Genesis Drone Light Show Is the Biggest Yet, Sets High Bar for the Use of Drones in Promotional Events
BY Zacc Dukowitz7 April 2021
Hyundai’s luxury line Genesis recently put on a massive drone light show in Shanghai to celebrate the company’s launch in China.
Using 3,281 drones, the Genesis logo was formed on the night sky in impressive detail.
Photo credit: Genesis
In addition to the logo, the light show featured other formations, including a hand, a helix, and the names of two of Galaxy’s cars (the G80 and the GV80).
With the skies of central Shanghai as its canvas, Genesis employed thousands of illuminated drones to paint an evocative picture of its brand identity and distinctive design philosophy.
Galaxy’s light show raises the bar for these kinds of promotional events, which require a high level of planning, technical know-how, and commitment, not to mention regulatory approvals—especially in a busy city like Shanghai.
According to the captions below the video on YouTube, putting on this huge light show is a way for Galaxy to prove “that we dare to do things differently.”
Hyundai has also been investing heavily in drone taxis.
The company’s Urban Air Mobility Division recently partnered with the government of the U.K. to develop a site for testing them, which will be called Air One.
Did Galaxy’s Light Show Win a Guinness World Record?
A press release from Genesis states that its light show in Shanghai won a Guinness World Record for The Most Unmanned Aerial Vehicles (UAVs) airborne simultaneously.
However, when you visit the page devoted to this record on the Guinness World Records website, Galaxy is not mentioned as holding the award.
That page lists a Chinese company called Shenzhen Damoda Intelligent Control Technology Co., Ltd. as the current record holder, with a simultaneous flight of 3,051 drones that was made in September of 2020:
According to the numbers, Galaxy certainly has flown more drones at the same time than Shenzhen Damoda, since Galaxy’s light show featured 3,281 drones and Shenzhen Damod’s light show featured 3,051.
However, it could be that Galaxy neglected to include an official Guinness representative to serve as a witness for the record-breaking flight.
We’ve seen this happen before. Back in 2017, Ehang claimed to have won the same Guinness World Record that Galaxy now claims for a light show that featured 1,000 of its 2.0 Ghost Drones.
But when we reached out to Guinness back then, we were told that Ehang had not had an official present and so the company had not actually received the record (although it had conducted a flight with 1,000 drones, as best we could tell).
We have reached out to Guinness to inquire about the status of Galaxy’s record, and will update this post with any new information we obtain.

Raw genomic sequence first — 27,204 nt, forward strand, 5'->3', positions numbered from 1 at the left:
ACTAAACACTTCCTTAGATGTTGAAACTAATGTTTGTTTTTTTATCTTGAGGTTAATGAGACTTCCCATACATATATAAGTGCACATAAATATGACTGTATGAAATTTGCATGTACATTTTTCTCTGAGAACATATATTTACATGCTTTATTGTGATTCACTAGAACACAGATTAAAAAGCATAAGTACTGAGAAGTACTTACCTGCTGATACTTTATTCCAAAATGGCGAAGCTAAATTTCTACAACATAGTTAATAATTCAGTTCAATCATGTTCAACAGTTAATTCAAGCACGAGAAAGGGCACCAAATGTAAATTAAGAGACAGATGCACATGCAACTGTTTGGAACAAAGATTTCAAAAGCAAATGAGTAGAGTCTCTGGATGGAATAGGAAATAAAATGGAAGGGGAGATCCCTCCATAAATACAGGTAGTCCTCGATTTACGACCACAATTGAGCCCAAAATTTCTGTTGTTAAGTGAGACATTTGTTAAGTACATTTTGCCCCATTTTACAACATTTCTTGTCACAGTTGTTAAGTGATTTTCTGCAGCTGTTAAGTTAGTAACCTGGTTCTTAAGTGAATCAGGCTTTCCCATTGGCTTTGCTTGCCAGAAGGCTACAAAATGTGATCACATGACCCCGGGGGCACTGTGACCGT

A Look Back at Guinness World Records for Drone Light Shows
Intel was the first company to secure a Guinness World Record for most UAVs in the air at the same time, with a flight of 100 of its Shooting Star light show drones.
Here is a timeline of all the record-breaking drone light shows since Intel first got its record back in 2016:
November, 2015—Record first established by Intel
- Company: Intel
- Number of drones: 100
- Interesting details: Intel seems to have collaborated with Guinness World Records to create this award category—before the “Drone 100” flight, it didn’t exist.
November, 2016—Intel breaks its own record for the first time
- Company: Intel
- Number of drones: 500
February, 2018—Intel breaks its own record for the 2nd time at the Winter Olympics
- Company: Intel
- Number of drones: 1,218
- Interesting details: The light show at the Winter Olympics got a lot of media attention and turned a positive global spotlight on the drone industry.
July, 2018—Intel breaks its own record for a 3rd time to celebrate its 50th anniversary
- Company: Intel
- Number of drones: 2,066
- Interesting details: Intel wanted to celebrate its 50th anniversary by flying 2,018 drones at the same time (to symbolize the year 2018) and establishing yet another Guinness World Record. In the end, the Guinness representative judging the effort counted 2,066 drones in flight at the same time, and this was the number used for the record.
September 4, 2020—Russian company breaks Intel’s record
- Company: Unknown
- Number of drones: 2,200
- Interesting details: There’s not much information available about this flight, but it’s mentioned here on the Guinness World Record website. It’s remarkable that this was the first record set for a drone light show that wasn’t created by Intel—and that Shenzhen Damoda broke it just a few weeks later (see below).
*No video found*
September 20, 2020—Shenzhen Damoda breaks Intel’s record with a light show using 3,051 drones
- Company: Shenzhen Damoda Intelligent Control Technology Co., Ltd.
- Number of drones: 3,051
- Interesting details: Despite the Galaxy light show being bigger, some think the Shenzhen Damoda show is more interesting to watch.
Do you have a favorite drone light show video that isn’t featured here? Share it on this thread in the UAV Coach community forum.